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About Hoses

Almost all garden hoses on the market are made of rubber (or synthetic rubber with yarn reinforcement), vinyl or combination of both. They have an inside diameter of 5/8, 3/4, 3/8, or 1/2 inch and come equipped with standard fittings made of brass. Hoses are available in 25-, 50-, 75-, 100- and 200 - foot lengths.

Good-quality hoses rarely kink, crack or burst. They stay flexible in the cold and come with heavy-duty brass fittings. At MYREELS.COM we've selected the best hoses on the market that are designed to last for years under the most strenuous conditions.

A few common sense rules will extend the life of your premium hoses almost indefintely:
  • Never leave a hose lying on the ground for extended periods. Even the best hoses will be attacked by mold that reduces their normal life. Instead, reel hoses on to hose reels after each use. Hose reels also come in different flavors depending on application. You'll find a selection of the best hoses available here at MYREELS.COM: Garden Hose Reels, and Air Hose Reels or various types, for many applications.
  • For garden hoses, always drain hoses before freezing temperatures arrive. Frozen water will cause cracks and may burst your hose. It's also a good idea to disconnect a hose from the faucet when freezes threaten because a serious water leak in or under the house might occur. Wall-mount garden hose reels from Myreels.com feature standard interlock plate design, which offers two benefits:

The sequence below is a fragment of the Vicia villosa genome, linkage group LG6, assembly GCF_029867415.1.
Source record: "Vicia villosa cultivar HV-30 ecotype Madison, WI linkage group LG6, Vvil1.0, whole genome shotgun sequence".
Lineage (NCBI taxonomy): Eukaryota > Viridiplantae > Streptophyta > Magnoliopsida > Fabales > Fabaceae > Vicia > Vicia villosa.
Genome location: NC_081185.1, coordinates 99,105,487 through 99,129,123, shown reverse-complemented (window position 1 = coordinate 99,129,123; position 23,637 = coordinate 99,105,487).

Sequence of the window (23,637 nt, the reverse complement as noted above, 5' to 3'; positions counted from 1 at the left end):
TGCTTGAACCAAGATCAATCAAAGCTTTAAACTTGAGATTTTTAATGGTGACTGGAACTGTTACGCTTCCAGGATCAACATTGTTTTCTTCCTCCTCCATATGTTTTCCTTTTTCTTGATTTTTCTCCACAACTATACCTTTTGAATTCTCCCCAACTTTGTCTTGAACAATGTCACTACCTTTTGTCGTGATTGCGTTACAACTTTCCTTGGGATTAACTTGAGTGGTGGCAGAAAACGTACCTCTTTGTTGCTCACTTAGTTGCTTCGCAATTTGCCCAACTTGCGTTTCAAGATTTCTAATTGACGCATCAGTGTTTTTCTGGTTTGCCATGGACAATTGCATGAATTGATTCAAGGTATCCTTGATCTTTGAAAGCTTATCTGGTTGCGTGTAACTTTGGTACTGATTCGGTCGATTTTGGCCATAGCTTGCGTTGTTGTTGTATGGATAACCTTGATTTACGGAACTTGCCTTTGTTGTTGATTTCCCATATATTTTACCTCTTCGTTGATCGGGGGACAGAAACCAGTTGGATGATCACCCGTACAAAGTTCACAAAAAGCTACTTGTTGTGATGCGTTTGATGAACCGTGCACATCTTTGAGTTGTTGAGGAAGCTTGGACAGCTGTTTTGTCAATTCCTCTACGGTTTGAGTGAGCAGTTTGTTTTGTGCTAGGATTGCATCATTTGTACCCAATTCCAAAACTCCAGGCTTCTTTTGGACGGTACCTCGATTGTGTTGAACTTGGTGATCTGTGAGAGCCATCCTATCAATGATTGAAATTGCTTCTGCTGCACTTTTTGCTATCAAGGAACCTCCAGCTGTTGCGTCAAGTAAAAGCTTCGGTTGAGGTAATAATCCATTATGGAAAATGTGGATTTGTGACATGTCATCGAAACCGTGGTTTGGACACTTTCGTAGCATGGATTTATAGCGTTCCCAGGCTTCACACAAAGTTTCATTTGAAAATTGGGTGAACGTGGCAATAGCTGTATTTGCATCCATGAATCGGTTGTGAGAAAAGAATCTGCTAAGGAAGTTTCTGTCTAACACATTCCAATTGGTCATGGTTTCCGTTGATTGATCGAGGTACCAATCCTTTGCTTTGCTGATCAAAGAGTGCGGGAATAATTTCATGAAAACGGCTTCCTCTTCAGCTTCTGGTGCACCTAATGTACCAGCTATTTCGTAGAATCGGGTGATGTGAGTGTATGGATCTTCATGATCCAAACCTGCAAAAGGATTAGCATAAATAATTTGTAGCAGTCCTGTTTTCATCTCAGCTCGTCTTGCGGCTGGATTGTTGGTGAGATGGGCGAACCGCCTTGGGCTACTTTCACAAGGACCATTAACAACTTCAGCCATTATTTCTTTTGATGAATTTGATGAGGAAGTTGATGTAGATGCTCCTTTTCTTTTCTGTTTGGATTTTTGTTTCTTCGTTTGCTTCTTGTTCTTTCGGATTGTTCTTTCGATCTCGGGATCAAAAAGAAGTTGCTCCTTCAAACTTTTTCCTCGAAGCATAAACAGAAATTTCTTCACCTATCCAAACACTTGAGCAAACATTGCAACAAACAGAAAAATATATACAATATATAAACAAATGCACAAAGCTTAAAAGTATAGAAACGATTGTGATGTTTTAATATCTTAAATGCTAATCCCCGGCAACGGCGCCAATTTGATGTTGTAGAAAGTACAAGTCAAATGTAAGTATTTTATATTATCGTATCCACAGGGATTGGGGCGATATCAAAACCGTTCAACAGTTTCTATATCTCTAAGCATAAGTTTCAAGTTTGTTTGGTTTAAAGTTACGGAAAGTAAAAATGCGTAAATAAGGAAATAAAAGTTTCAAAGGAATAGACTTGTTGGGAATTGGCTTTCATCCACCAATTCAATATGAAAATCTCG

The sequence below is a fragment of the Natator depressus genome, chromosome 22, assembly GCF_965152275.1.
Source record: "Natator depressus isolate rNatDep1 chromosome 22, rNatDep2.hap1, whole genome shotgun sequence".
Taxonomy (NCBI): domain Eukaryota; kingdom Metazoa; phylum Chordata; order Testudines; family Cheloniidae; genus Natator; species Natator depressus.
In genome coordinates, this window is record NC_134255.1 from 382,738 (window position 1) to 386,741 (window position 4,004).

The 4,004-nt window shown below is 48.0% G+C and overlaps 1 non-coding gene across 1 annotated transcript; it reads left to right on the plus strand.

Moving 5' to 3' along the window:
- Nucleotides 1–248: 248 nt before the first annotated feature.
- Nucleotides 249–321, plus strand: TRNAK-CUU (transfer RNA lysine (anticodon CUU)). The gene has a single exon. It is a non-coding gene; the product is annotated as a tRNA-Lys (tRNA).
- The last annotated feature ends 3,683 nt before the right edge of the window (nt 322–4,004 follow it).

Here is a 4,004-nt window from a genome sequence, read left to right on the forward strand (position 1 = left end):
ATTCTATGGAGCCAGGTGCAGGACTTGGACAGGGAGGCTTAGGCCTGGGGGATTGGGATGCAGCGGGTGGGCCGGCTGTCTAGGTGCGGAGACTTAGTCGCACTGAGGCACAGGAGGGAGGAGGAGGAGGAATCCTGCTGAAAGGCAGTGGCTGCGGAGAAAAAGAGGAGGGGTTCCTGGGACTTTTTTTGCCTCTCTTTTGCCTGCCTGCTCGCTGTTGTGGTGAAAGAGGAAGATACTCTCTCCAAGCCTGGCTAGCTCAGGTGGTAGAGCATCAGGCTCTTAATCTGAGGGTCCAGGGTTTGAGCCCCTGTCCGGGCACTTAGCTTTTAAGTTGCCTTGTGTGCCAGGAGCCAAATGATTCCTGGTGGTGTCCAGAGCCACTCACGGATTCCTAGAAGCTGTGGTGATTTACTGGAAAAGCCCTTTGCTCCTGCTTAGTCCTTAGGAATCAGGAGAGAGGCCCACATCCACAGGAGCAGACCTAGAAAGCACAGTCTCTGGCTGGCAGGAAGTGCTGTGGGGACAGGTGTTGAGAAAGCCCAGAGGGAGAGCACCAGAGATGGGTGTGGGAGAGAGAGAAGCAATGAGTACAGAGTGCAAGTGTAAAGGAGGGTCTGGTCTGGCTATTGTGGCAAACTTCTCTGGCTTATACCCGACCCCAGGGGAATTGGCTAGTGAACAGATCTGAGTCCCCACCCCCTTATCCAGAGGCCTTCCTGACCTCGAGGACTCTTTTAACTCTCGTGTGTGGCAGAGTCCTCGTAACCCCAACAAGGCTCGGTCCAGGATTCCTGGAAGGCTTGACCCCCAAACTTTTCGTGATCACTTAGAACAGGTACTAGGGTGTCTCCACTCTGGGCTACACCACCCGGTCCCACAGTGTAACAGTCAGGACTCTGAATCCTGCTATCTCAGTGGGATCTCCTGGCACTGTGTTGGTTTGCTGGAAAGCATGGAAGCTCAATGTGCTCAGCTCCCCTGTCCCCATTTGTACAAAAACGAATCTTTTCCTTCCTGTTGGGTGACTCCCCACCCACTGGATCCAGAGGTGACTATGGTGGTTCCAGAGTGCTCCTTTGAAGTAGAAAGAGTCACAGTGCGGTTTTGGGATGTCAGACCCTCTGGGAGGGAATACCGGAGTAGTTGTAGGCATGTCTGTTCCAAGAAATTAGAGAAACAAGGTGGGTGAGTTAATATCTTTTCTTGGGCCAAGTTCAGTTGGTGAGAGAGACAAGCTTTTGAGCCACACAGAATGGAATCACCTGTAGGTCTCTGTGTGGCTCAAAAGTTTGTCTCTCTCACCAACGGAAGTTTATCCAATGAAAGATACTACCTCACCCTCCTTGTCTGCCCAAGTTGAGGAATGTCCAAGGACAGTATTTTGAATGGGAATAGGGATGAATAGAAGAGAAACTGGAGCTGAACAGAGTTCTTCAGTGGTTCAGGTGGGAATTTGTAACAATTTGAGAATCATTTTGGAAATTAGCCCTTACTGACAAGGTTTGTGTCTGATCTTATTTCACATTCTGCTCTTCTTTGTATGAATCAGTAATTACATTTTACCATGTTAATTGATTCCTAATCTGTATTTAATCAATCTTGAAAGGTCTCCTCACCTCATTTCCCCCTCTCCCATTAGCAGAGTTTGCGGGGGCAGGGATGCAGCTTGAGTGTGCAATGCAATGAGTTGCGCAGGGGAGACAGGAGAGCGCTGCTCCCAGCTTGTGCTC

a. Quick installation, mounting holes are drilled at center and for 16" studs and
b. Remove hose reel for safekeeping or storage in just seconds
  • Even the best hoses can develop leaks, most commonly at the faucet. This is often the result of too much tension placed on the fitting when the hose is pulled or stretched. To limit the wear and tear that such tension puts on your hoses use an inexpensive hose saver or a reel with a tension brake. A hose saver is a section of hose reinforced with wire that takes the tension off the hose fitting. A tension brake keeps the hose from un-spooling by itself and also prevents leaking caused by tension placed on the fitting when the hose is pulled or stretched.
  • If your garden hose does develop holes, turn it into a sprinkler hose by punching more holes (about six inches apart) along its length with a nail or ice pick and laying it in the lawn or garden. Or salvage a six- to eight-foot length of hose, install new fittings at one or both ends, and you've got a handy little hose that's ideal for filling watering cans or washing off feet.
  • If a hose gets too stiff to coil as a result of being left out in the cold, stretch it out on a sunny day and in no time it should be flexible. If the hose gets tangled, detach it from the faucet, grab one end, and start flipping and turning it until all the tangles are gone. Never try to force a cold hose into a coil - it will weaken the hose and could cause cracks.
Please let us know if you have any questions as you choose your next hose and hose reel.

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